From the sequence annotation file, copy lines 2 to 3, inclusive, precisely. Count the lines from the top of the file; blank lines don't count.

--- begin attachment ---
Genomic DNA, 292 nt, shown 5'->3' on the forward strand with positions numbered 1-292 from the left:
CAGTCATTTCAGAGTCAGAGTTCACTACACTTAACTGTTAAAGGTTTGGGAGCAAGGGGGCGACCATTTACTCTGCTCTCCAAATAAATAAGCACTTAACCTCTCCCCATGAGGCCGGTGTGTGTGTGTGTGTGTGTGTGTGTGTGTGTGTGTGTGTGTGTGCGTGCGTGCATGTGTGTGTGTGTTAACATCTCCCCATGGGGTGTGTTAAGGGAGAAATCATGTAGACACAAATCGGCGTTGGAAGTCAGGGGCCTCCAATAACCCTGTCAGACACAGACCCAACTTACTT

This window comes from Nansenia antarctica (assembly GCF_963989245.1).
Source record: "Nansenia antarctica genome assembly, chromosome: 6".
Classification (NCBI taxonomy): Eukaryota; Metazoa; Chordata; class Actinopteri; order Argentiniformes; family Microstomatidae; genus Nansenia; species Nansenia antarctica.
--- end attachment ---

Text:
CAGTCATTTCAGAGTCAGAGTTCACTACACTTAACTGTTAAAGGTTTGGGAGCAAGGGGGCGACCATTTACTCTGCTCTCCAAATAAATAAGCACTTAACCTCTCCCCATGAGGCCGGTGTGTGTGTGTGTGTGTGTGTGTGTGTGTGTGTGTGTGTGTGTGCGTGCGTGCATGTGTGTGTGTGTTAACATCTCCCCATGGGGTGTGTTAAGGGAGAAATCATGTAGACACAAATCGGCGTTGGAAGTCAGGGGCCTCCAATAACCCTGTCAGACACAGACCCAACTTACTT

This window comes from Nansenia antarctica (assembly GCF_963989245.1).